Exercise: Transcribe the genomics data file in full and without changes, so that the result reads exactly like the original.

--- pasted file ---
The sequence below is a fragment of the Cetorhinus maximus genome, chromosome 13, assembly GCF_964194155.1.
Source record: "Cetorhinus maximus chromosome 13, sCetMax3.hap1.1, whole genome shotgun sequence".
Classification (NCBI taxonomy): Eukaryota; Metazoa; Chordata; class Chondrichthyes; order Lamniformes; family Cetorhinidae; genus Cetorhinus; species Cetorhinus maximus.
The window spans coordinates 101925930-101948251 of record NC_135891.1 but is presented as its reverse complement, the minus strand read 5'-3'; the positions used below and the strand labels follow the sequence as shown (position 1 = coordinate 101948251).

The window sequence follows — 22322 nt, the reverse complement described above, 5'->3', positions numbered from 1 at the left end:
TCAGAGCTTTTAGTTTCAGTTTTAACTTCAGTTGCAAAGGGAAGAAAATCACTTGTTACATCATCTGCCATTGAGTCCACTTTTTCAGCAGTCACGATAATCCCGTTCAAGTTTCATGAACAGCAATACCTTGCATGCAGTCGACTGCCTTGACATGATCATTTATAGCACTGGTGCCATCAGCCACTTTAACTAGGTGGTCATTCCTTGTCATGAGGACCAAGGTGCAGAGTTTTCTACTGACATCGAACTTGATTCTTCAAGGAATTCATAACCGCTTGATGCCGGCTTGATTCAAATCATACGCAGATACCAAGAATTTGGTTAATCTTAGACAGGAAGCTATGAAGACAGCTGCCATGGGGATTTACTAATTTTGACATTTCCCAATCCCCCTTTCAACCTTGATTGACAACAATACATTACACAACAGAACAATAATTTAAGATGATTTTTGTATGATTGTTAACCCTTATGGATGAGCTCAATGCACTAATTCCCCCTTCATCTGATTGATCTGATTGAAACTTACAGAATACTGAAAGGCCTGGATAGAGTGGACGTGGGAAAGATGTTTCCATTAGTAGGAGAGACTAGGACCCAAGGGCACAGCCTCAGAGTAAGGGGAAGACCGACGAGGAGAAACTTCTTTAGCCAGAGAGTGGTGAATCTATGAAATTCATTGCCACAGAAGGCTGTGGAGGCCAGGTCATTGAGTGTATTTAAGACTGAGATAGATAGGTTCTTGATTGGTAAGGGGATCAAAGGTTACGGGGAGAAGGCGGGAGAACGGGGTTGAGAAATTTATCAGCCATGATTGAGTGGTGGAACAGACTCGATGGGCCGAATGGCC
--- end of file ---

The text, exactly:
The sequence below is a fragment of the Cetorhinus maximus genome, chromosome 13, assembly GCF_964194155.1.
Source record: "Cetorhinus maximus chromosome 13, sCetMax3.hap1.1, whole genome shotgun sequence".
Classification (NCBI taxonomy): Eukaryota; Metazoa; Chordata; class Chondrichthyes; order Lamniformes; family Cetorhinidae; genus Cetorhinus; species Cetorhinus maximus.
The window spans coordinates 101925930-101948251 of record NC_135891.1 but is presented as its reverse complement, the minus strand read 5'-3'; the positions used below and the strand labels follow the sequence as shown (position 1 = coordinate 101948251).

The window sequence follows — 22322 nt, the reverse complement described above, 5'->3', positions numbered from 1 at the left end:
TCAGAGCTTTTAGTTTCAGTTTTAACTTCAGTTGCAAAGGGAAGAAAATCACTTGTTACATCATCTGCCATTGAGTCCACTTTTTCAGCAGTCACGATAATCCCGTTCAAGTTTCATGAACAGCAATACCTTGCATGCAGTCGACTGCCTTGACATGATCATTTATAGCACTGGTGCCATCAGCCACTTTAACTAGGTGGTCATTCCTTGTCATGAGGACCAAGGTGCAGAGTTTTCTACTGACATCGAACTTGATTCTTCAAGGAATTCATAACCGCTTGATGCCGGCTTGATTCAAATCATACGCAGATACCAAGAATTTGGTTAATCTTAGACAGGAAGCTATGAAGACAGCTGCCATGGGGATTTACTAATTTTGACATTTCCCAATCCCCCTTTCAACCTTGATTGACAACAATACATTACACAACAGAACAATAATTTAAGATGATTTTTGTATGATTGTTAACCCTTATGGATGAGCTCAATGCACTAATTCCCCCTTCATCTGATTGATCTGATTGAAACTTACAGAATACTGAAAGGCCTGGATAGAGTGGACGTGGGAAAGATGTTTCCATTAGTAGGAGAGACTAGGACCCAAGGGCACAGCCTCAGAGTAAGGGGAAGACCGACGAGGAGAAACTTCTTTAGCCAGAGAGTGGTGAATCTATGAAATTCATTGCCACAGAAGGCTGTGGAGGCCAGGTCATTGAGTGTATTTAAGACTGAGATAGATAGGTTCTTGATTGGTAAGGGGATCAAAGGTTACGGGGAGAAGGCGGGAGAACGGGGTTGAGAAATTTATCAGCCATGATTGAGTGGTGGAACAGACTCGATGGGCCGAATGGCC